Naproxen group—Patients were prescribed enteric coated naproxen 500 mg twice daily for two weeks. Standard advice was given to take the drug with food and about potential side effects.
Placebo group—Patients were give placebo tablets (unmarked vitamin C) twice daily for two weeks. Standard advice was given as for the naproxen group.
Participants were provided with co-codamol for additional pain relief and an information leaflet about “tennis elbow” based on the Arthritis Research Campaign publication but omitting specific treatment recommendations.
Outcome assessments were performed by a blinded study nurse before randomisation and at four weeks, six months, and 12 months. The baseline assessment also included demographic variables, medical history, and potential prognostic variables. Case notes were reviewed after completion of follow up.
The primary outcome was patients' global assessment of change measured on a 5 point scale (complete recovery, improved, no change, worse, much worse) at four weeks. Secondary outcomes were pain severity (10 point Likert scale); impairment of function (10 point Likert scale); severity of “main complaint”(10 point Likert scale)8; disability (validated tennis elbow disability questionnaire)9; pain free grip strength in affected arm (average of two readings with hand held dynamometer); local tenderness of lateral epicondyle (3 point scale: none, some, definite with flinch); pain on resisted extension of middle finger and wrist with arm extended (3 point scale: none, some, definite with flinch); number and type of co-interventions (questionnaire and case note review); time off paid employment; complications of treatment (post-intervention exacerbation of pain (daily 10-point pain scale measured for five days), local skin atrophy, gastrointestinal side effects).
Sample size calculations were based on publications which describe a 70% recovery or improvement with non-steroidal anti-inflammatory drugs after four weeks (two tailed α=0.05, β=0.2).10 Overall success was defined a priori as a 20% difference between treatment groups in the primary outcome measure. A total sample size of 180 patients was required.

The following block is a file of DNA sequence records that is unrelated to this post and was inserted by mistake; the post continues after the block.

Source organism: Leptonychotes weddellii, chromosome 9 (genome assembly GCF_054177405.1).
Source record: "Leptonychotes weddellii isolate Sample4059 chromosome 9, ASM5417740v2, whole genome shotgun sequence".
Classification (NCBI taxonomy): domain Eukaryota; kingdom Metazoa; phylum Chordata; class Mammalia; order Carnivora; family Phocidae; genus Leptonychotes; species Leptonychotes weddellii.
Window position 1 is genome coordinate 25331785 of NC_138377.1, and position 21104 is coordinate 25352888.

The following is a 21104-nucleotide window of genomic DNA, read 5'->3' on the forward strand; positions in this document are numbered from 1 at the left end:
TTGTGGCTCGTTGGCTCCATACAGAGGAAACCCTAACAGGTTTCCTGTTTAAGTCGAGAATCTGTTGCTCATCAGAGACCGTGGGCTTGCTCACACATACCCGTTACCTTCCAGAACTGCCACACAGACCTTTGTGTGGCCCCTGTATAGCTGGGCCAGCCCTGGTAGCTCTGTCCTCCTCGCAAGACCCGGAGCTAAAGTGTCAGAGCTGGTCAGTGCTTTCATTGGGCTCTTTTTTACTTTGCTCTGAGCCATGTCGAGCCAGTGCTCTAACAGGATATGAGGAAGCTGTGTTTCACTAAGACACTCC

Intention to treat analysis was performed blind to treatment group. All hypothesis tests were two tailed with α=0.05. We compared groups with χ2 test for nominal variables or Fisher's exact test where appropriate for small samples. Ordinal variables were compared by Mann-Whitney U tests. Area under the curve slopes were compared by the methods of Matthews et al.11 Analyses were carried out with SPSS version 8.0.
Thirty seven general practitioners from 23 practices registered 182 patients. Of these patients, 164 (78 women) were randomised: 53 to receive local injection, 53 to naproxen, and 58 to placebo. Eleven of the 37 general practitioners recruited six or more patients, accounting for 94 (57%) of the 164 in the study population (overall range recruited 1-17) Allocation of intervention and baseline patient characteristics were similar in high recruiting and low recruiting practices. The figure shows the progress of patients through the trial, and table 1 shows the baseline characteristics of the study sample.
At four weeks, outcome in the injection group was significantly better than in the naproxen and placebo groups (table 2). Naproxen showed no advantage over placebo. Recovery or improvement was reported in 48 patients (92%) in the injection group, 30 patients (57%) in the naproxen group, and 28 patients (50%) in the placebo group.